Special Issue "The Coastal Zone in the Anthropocene: Understanding and Reducing the Risks for the Ocean"

A special issue of Journal of Marine Science and Engineering (ISSN 2077-1312). This special issue belongs to the section "Marine Pollution".

Deadline for manuscript submissions: closed (31 January 2023) | Viewed by 5877

Special Issue Editors

Department of Ocean, Earth and Atmospheric Science, Old Dominion University, Norfolk, VA 23529, USA
Interests: sustainability and adaptation science; syndrome of modern global change; anthropocene risks; conservation; sea level rise; earth observations
Technopôle Brest-Iroise CS 83818, CEDEX 3, 29238 Brest, France
Interests: earth observations; marine litter; ocean engineering; oceanography
Institute for Science and Ethics, 20 Avenue Mont Rabeau, 06 200 Nice, France
Interests: ocean; ethics; responsible research; anthropocene

Special Issue Information

Dear Colleagues,

The human presence in the coastal environment is increasing rapidly, accompanied by an equally rapid growth in the built environment and consumer goods in the coastal zone. An increasing fraction of the urban population is in megacities that are located in the coastal zone or in the flood plains of major rivers. The urbanization of the coastal zone is expected to continue for the foreseeable future. At the same time, the coastal zone is exposed to a changing spectrum of natural hazards originating in the atmosphere–ocean and terrestrial systems. The way coastal urban areas are developed today creates a risk with potentially significant harmful impacts for future generation. This risk could be reduced through new designs of the urban coasts that ensure the built environment is adapted to the changing spectrum of hazards and through international rules for the abandonment of urban coasts that can no longer be defended against sea encroachment. This would help to bring current actions in line with normative ethics and reduce threats to the marine biosphere and future human generations. We invite papers that address all aspects of the threats the urban coast might pose to the ocean, including the development of the urban coast, the changing coastal hazard spectrum, the risk of marine debris originating in the urban coast, the impacts this debris might have on the marine biosphere, alternatives for the design of the urban coast that would reduce this risk, and ethical challenges in governing risks to future generations in designing today’s urban coast.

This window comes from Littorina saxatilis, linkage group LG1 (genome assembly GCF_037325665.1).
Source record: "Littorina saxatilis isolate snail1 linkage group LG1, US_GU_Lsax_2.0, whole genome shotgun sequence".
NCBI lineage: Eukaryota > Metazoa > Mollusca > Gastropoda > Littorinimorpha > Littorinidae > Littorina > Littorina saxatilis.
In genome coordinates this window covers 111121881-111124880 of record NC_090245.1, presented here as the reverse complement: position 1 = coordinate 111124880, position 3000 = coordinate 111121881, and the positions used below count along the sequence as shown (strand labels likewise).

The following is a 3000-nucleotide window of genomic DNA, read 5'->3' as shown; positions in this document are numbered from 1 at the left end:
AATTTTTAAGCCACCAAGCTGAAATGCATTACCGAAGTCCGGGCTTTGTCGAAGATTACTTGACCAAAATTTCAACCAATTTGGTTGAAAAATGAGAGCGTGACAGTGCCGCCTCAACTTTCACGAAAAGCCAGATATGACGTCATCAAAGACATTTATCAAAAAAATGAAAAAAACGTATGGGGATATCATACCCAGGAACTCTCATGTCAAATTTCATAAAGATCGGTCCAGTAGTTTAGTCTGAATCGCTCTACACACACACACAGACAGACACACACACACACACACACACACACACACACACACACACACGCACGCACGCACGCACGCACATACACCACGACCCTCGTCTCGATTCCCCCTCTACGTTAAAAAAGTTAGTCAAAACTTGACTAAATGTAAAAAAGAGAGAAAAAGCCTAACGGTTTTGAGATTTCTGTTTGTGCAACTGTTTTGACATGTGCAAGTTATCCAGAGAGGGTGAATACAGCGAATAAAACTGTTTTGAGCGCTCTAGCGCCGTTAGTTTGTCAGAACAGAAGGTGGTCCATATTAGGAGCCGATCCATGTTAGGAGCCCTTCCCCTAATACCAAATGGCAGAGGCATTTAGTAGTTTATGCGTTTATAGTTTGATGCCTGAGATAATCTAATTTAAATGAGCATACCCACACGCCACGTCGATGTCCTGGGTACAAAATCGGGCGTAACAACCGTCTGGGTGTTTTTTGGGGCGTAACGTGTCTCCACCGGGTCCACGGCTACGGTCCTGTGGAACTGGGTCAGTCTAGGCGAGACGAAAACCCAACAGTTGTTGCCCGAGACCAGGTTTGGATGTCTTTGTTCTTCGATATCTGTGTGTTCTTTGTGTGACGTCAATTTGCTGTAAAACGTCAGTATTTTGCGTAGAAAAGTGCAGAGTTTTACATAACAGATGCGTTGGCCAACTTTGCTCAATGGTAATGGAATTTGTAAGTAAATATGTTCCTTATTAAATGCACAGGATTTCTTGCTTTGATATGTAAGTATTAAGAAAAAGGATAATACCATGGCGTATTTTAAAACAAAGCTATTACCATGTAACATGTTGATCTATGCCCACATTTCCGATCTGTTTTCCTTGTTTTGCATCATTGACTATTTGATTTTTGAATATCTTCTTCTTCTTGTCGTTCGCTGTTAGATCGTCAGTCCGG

Prof. Dr. Hans Peter Plag
Dr. Rene Garello
Dr. Michèle Barbier
Guest Editors

Manuscript Submission Information

Manuscripts should be submitted online at www.mdpi.com by registering and logging in to this website. Once you are registered, click here to go to the submission form. Manuscripts can be submitted until the deadline. All submissions that pass pre-check are peer-reviewed. Accepted papers will be published continuously in the journal (as soon as accepted) and will be listed together on the special issue website. Research articles, review articles as well as short communications are invited. For planned papers, a title and short abstract (about 100 words) can be sent to the Editorial Office for announcement on this website.